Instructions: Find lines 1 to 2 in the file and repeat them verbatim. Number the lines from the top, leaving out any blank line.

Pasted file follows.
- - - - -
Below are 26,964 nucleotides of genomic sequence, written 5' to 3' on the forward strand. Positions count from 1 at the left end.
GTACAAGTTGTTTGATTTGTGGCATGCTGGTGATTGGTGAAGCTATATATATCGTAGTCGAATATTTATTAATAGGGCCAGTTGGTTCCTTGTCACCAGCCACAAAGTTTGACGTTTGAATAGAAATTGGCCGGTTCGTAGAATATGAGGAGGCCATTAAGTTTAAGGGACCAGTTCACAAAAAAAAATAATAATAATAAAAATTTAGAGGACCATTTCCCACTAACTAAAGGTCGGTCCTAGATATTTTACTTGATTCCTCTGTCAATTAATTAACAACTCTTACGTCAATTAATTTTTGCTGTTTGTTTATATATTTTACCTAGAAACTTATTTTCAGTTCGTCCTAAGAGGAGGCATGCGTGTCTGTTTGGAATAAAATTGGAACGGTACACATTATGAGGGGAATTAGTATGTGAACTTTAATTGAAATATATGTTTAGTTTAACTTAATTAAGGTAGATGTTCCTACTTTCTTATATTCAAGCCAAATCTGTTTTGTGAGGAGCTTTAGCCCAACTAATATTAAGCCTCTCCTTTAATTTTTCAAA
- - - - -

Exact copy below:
Below are 26,964 nucleotides of genomic sequence, written 5' to 3' on the forward strand. Positions count from 1 at the left end.
GTACAAGTTGTTTGATTTGTGGCATGCTGGTGATTGGTGAAGCTATATATATCGTAGTCGAATATTTATTAATAGGGCCAGTTGGTTCCTTGTCACCAGCCACAAAGTTTGACGTTTGAATAGAAATTGGCCGGTTCGTAGAATATGAGGAGGCCATTAAGTTTAAGGGACCAGTTCACAAAAAAAAATAATAATAATAAAAATTTAGAGGACCATTTCCCACTAACTAAAGGTCGGTCCTAGATATTTTACTTGATTCCTCTGTCAATTAATTAACAACTCTTACGTCAATTAATTTTTGCTGTTTGTTTATATATTTTACCTAGAAACTTATTTTCAGTTCGTCCTAAGAGGAGGCATGCGTGTCTGTTTGGAATAAAATTGGAACGGTACACATTATGAGGGGAATTAGTATGTGAACTTTAATTGAAATATATGTTTAGTTTAACTTAATTAAGGTAGATGTTCCTACTTTCTTATATTCAAGCCAAATCTGTTTTGTGAGGAGCTTTAGCCCAACTAATATTAAGCCTCTCCTTTAATTTTTCAAA